The Corner

Exhausted by Obama?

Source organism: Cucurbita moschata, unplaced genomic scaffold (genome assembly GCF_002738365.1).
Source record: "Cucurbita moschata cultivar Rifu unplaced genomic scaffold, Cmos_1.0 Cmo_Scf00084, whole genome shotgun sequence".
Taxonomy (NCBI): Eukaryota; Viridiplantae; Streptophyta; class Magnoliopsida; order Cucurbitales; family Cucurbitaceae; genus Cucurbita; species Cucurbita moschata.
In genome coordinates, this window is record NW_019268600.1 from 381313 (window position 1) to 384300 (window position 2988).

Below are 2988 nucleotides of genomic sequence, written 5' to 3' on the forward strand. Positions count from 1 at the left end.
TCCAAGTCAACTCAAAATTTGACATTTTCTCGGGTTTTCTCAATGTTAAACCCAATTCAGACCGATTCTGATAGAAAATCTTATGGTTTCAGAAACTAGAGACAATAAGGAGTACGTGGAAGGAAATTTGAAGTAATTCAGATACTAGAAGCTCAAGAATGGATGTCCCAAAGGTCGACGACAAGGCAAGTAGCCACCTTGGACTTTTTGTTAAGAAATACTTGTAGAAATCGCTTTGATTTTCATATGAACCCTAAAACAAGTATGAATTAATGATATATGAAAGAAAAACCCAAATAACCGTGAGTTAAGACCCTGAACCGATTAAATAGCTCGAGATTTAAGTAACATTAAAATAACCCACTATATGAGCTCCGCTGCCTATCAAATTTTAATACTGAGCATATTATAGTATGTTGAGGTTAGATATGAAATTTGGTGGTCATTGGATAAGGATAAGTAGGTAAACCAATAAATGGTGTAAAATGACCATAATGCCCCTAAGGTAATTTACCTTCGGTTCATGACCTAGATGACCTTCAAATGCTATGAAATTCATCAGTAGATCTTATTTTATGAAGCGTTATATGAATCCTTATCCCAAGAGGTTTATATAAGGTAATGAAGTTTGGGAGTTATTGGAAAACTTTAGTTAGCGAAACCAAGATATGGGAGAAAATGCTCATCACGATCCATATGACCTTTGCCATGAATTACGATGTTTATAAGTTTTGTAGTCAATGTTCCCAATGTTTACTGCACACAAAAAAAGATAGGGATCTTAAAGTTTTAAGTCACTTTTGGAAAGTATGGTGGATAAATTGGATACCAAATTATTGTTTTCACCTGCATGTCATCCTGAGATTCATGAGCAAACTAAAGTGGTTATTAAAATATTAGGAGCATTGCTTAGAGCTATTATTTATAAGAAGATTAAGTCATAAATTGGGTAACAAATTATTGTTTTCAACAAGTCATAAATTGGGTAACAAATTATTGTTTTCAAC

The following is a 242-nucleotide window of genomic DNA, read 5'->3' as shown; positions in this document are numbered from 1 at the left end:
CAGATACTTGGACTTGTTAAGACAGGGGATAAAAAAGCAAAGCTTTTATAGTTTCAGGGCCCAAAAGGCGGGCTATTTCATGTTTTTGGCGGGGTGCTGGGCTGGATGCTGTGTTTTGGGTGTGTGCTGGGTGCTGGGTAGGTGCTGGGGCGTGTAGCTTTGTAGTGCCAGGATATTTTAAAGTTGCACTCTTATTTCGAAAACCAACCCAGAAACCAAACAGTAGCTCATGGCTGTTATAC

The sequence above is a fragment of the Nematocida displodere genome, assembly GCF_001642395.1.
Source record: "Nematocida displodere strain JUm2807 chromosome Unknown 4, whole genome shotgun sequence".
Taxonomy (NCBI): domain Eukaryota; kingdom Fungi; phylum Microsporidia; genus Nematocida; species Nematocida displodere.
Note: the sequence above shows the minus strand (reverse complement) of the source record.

I gather that a very long, tedious, self-absorbed, and self-congratulatory speech was shown on a number of the TV networks last night. Let me offer, as a change of pace, an example of the exact opposite — a succinct, profound, and moving address (audio available here) by the Archbishop of Canterbury, who was here in New York on Monday to accept the Campion Award from the Jesuits of America magazine. The choice of the leader of the Anglican Church to receive a prize named after a Catholic martyr of the English Reformation has been found scandalous by the sort of people who find that sort of thing scandalous. But the Archbishop’s remarks fit the occasion superbly: He reflected on “the fathomlessness of grace,” martyrdom as an assertion of human dignity and of the limitless nature of human possibility, the Christian life as one of forgiveness and reconciliation — and speculated on the tantalizing (but unproven) possibility of a meeting between William Shakespeare and St. Edmund Campion. All this — in a speech of just twelve minutes. I have had some reservations about some of Dr. Williams’s speeches and writings over the years. His political lucubrations are occasionally untutored; his style of writing, on purely theological issues, is often so clotted as to leave the reader in doubt as to what his point actually is. But I must give credit where credit is due: He certainly rose to this occasion.

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